When people ask me what I do for a living I give up trying to explain what it is and just say ‘software’, at which point their eyes glaze over and the conversation shifts to weather, which politician has done what insanely hypocritical thing and whose round it is.
And the reason I find it hard to elucidate what I do for a living is that it’s hard to explain just what a tech-mad solution architect does; I stay at just-behind the cutting edge of open source software, one foot in the camp of supported versions (the Red Hat model) and the other constantly dipping my toes into the ‘new stuff’ that is coming.
When Docker first came out my thoughts were, in chronological order, ‘I don’t understand this’, ‘that’s a nice little idea’, ‘that’s a stunning idea’, that’s the future’ in that order (although ‘I don’t understand this’ did pop up a lot more).
And then Kubernetes came on the scene. And with a good deal of clever forethought, Red Hat and the Open Source communities dropped their ‘super-controllers’ around Docker and other segmentation/containerisation technologies, and jumped wholeheartedly on the Kubernetes bandwagon (or should that be sailing ship, keeping true to the Greek taxonomy for the project).
If you’ve read any other of the posts you know my day-to-day job revolves around knowing OpenShift inside and out, from a perspective of why it is Enterprise strength etc etc. And part of that role has led me to get an understanding of what Kubernetes actually is.
I’ve blogged on the fundamentals of Kubernetes before, but I’m going to reiterate my simple explanation because it is completely relevant to what I want to enthuse about in the post, namely a little prototype called KCP that does something……..brilliant.
So, Kubernetes is a Container Orchestration system. And that is the worst description I will ever type around Kubernetes; saying that is like saying a Ferrari is four tyres and a chunk of metal. It describes it perfectly while missing the point; you don’t buy a Ferrari for four tyres and a chunk of metal. You buy a Ferrari (if you’re not a software engineer/solution architect and can actually afford one) because of it’s elegance, it’s sophistication, and the crafting and engineering that make it much more than four tyres and a chunk of metal.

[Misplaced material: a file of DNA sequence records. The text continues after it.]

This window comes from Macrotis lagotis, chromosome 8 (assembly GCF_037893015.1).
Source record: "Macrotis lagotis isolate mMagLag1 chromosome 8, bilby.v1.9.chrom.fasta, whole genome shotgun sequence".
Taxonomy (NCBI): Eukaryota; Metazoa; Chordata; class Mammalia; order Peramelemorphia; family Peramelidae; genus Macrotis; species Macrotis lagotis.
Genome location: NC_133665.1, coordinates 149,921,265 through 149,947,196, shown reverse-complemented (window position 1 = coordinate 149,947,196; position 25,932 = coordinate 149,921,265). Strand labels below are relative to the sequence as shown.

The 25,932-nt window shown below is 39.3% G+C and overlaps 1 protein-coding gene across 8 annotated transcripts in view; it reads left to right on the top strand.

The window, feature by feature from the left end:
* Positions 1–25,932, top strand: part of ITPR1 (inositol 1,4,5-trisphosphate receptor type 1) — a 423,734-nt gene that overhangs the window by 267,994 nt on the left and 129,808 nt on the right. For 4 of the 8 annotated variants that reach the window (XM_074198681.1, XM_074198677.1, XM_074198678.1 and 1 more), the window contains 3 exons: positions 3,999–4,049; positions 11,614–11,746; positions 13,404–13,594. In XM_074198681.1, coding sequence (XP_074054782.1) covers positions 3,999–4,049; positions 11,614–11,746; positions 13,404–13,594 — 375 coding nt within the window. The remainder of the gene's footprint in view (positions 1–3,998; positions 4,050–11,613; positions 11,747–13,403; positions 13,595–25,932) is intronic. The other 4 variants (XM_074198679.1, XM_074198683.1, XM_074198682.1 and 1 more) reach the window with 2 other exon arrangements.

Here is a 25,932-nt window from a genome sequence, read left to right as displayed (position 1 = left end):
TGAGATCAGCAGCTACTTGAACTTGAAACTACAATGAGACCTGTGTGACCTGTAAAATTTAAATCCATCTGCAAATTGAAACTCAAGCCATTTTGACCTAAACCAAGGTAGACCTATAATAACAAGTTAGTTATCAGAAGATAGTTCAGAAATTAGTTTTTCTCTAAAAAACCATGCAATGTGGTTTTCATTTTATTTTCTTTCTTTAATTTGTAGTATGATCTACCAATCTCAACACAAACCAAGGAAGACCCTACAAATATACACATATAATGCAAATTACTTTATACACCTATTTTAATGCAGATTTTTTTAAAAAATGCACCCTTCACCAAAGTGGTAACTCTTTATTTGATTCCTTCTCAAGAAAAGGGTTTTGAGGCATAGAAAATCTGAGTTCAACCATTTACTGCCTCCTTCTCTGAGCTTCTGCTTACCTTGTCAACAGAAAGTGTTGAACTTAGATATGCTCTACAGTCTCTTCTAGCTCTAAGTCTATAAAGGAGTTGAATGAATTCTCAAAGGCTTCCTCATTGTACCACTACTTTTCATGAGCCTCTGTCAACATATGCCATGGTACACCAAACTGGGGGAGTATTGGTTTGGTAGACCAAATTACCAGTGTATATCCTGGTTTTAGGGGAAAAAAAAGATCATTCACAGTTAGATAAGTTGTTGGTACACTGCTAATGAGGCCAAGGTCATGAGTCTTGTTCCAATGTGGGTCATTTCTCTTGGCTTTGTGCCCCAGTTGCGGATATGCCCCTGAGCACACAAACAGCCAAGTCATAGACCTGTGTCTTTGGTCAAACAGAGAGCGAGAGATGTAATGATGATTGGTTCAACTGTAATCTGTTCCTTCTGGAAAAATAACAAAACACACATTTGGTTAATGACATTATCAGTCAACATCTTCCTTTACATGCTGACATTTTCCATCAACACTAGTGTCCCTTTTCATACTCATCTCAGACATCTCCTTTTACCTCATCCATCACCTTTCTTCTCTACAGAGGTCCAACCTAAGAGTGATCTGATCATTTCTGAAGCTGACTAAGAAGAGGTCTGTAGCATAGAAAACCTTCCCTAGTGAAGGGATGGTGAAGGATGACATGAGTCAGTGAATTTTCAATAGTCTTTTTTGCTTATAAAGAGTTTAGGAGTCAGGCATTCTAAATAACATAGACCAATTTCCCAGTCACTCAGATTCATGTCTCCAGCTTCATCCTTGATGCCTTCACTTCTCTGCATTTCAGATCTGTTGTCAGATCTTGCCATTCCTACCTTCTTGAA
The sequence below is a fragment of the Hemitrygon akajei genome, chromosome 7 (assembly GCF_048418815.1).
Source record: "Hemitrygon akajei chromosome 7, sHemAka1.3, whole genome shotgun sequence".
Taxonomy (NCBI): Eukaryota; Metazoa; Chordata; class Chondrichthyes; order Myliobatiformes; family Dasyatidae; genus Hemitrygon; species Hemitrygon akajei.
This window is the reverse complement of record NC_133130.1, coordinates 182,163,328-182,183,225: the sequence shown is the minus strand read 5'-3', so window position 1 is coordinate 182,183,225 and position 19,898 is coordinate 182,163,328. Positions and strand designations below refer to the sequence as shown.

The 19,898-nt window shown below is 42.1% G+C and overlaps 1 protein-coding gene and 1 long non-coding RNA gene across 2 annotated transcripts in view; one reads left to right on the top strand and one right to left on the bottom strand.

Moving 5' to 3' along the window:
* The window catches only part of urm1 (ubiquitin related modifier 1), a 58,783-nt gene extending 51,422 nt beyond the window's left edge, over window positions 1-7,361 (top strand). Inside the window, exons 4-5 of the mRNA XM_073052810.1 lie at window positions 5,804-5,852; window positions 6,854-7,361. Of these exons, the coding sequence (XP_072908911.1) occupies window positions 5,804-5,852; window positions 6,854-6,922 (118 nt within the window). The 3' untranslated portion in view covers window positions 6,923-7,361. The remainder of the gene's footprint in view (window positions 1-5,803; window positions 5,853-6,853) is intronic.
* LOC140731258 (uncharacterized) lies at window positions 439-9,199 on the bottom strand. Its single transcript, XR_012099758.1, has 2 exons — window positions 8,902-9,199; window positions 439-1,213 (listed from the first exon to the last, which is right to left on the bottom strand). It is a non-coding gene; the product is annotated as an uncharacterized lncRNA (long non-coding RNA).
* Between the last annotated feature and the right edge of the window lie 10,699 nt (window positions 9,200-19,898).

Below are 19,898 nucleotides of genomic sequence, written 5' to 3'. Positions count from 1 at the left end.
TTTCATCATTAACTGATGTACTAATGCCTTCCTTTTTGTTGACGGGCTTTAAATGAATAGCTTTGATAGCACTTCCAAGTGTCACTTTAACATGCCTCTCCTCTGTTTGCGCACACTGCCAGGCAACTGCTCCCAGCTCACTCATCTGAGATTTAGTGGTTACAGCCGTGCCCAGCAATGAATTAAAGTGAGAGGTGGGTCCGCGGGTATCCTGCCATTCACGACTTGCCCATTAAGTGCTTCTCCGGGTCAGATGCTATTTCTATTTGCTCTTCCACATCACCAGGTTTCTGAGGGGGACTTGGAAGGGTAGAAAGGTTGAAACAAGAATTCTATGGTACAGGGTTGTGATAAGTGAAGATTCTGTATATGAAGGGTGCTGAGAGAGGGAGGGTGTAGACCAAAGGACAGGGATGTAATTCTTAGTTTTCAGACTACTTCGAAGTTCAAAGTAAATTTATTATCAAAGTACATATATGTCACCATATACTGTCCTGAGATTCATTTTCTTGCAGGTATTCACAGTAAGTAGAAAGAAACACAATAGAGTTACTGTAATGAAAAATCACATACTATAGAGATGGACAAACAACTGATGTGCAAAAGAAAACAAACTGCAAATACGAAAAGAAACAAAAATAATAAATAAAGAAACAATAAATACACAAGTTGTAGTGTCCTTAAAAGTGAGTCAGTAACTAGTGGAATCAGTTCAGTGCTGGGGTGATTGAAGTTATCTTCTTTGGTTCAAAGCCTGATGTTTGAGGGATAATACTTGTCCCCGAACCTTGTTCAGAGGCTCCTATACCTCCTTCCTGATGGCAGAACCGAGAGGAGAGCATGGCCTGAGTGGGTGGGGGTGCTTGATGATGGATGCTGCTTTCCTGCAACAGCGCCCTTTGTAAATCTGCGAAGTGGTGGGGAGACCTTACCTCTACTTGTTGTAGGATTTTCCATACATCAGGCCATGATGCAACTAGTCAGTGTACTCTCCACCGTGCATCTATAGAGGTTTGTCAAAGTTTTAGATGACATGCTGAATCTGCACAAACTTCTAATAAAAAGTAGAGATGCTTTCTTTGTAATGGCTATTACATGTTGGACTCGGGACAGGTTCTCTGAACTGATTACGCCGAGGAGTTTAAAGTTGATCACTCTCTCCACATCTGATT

So, Kubernetes is, at its heart, a reconciliation based state machine. In actuality it’s two systems; one is a ‘virtual’ system, comprising the creation and manipulation of ‘objects’, and one is a physical one, where the representations of the virtual objects are instantiated and kept compliant by ‘drones’ driven by changes in the object model.
In English; when you interact with a Kubernetes system you challenge it to keep a set of required states. Kubernetes balances the physical instantiation of the Objects with the required state of the Objects held centrally.
At its heart that is it; the map of Object model to state is kept centrally (in etcd) and manipulated via a control plane, where the Objects have their own dedicated controllers whose job is to task physical instantiators (the kubelets that live on the Worker nodes) to realise and keep compliant the required state.
If the physical instantiations change, i.e the Pod fails, then the controller, in tandem with the Kubelet, will try and restore the required state. The lovely thing about this is the disconnect; the control plane owns the intended Object state, the Kubelets resolve and report.
I have digressed but I hope you get the point; Kubernetes is a brain and a set of physical points that are disconnectedly ‘fire and forget for now’ updated, then respond with state changes to the brain which decides if the state has been resolved or not.
The thing is this; it’s brilliant and it is 100% linked to Containers/Pods. The Kubelets just handle the orchestration and health of Pods on their node. And this is where KCP comes in.
So KCP is effectively the brain unhindered by the physicality of Kubernetes. And that’s a great think; it’s the control plane with all its brilliant ability to reconcile and maintain Object state, but it is not limited to the physicality of orchestrating Pods.
And this is completely my take from my understanding of the Kubernetes mechanisms and what I’ve seen from the KCP project.
Why is this brilliant? Because it means you can use that disconnected two step reconciliation approach for anything you can write an end controller for.
To me the goal of KCP is to provide that for any type of system that can be reached; imagine a pseudo-kubelet that provides orchestration over, say, a set of autonomous robots. You will be able to use KCP to control, reconcile and ensure compliance of the end state of the robots.
This disconnection of the ‘brain’ side from the physical realisation side means the sky is literally the limit in terms of what you could eventually control with a KCP. Anything that requires a defined state and a compliance can be architected to behave like a Kubelet, and then controlled by KCP.
I really like that idea – the KCP project is very young and is currently just a prototype and a (comprehensive) list of targets, but my gut says it will be a very interesting thing to follow.